While some cheeses (e.g., Cottage cheese) are formed from a casein gel formed at the isoelectric point of the caseins, most cheeses are formed from a rennet gel. An important step in cheesemaking is the removal of much of the water from the gel (fat and protein are concentrated approximately 10 fold in many varieties). Dehydration results from a process known as syneresis, in which the rennet (or acid) gel is cut and the gel pieces contract expressing the liquid trapped within (the whey); the solid material is called curds. The process of syneresis is assisted by increasing the temperature of the curds-whey mixture (“cooking”). Cheese curds are salted by brining or by the application of dry salt. Fresh cheese curd has a bland flavour and rubbery texture and it is during the ripening phase (6 months to 2 years for Cheddar) when flavour develops. The principal steps in the manufacture of a rennet-coagulated cheese are shown above.
Courses in Cheese Science
Graduate-level courses (6-24 h) on cheese science with an emphasis on the biochemistry of cheese ripening are available are available to companies, universities and research institutes worldwide.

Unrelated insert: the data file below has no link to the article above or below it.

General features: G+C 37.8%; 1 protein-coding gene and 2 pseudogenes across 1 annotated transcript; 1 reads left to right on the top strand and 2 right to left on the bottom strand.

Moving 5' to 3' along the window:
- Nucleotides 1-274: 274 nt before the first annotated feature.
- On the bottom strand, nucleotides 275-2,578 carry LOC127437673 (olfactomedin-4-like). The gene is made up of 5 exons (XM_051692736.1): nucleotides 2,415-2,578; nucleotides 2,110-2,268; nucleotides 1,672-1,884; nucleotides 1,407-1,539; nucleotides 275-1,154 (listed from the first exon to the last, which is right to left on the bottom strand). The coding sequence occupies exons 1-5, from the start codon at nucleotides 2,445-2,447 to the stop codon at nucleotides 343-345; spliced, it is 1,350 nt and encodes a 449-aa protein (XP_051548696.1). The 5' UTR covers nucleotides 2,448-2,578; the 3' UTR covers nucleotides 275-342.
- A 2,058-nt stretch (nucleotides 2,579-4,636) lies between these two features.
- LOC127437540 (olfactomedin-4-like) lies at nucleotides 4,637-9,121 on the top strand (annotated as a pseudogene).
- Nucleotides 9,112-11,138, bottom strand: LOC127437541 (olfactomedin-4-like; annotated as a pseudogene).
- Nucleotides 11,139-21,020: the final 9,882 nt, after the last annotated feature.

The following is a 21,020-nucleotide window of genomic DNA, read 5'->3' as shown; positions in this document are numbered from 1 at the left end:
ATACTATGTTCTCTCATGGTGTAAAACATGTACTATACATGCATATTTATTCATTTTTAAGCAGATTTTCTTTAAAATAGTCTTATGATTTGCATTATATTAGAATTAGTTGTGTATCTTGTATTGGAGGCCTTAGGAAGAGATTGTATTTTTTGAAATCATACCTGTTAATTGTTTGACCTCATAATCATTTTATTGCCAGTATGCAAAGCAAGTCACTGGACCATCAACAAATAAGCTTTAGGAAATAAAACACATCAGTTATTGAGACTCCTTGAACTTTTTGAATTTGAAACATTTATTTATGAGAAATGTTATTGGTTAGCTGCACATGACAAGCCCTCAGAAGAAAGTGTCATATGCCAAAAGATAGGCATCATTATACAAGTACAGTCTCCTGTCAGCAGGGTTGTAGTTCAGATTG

- Cheese Problems Solved (McSweeney, ed., 2007)
- Advanced Dairy Chemistry-3. Lactose, Water, Salts and Minor Consitiuents (McSweeney, Fox, eds., 2009)
- Advanced Dairy Chemistry-2. Lipids (Fox, McSweeney, eds., 2006)
- Advanced Dairy Chemistry-1. Proteins (Fox, McSweeney, eds., 2003)
- Cheese: Chemistry, Physics and Microbiology. Vol. 2. Major Cheese Groups (Fox, McSweeney, Cogan, Guinee, eds., 2004)
- Cheese: Chemistry, Physics and Microbiology. Vol. 1. General Aspects (Fox, McSweeney, Cogan, Guinee, eds., 2004)
- Fundamentals of Cheese Science (Fox, Guinee, Cogan, McSweeney, 2000)
- Dairy Chemistry and Biochemistry (Fox and McSweeney, eds., 1998)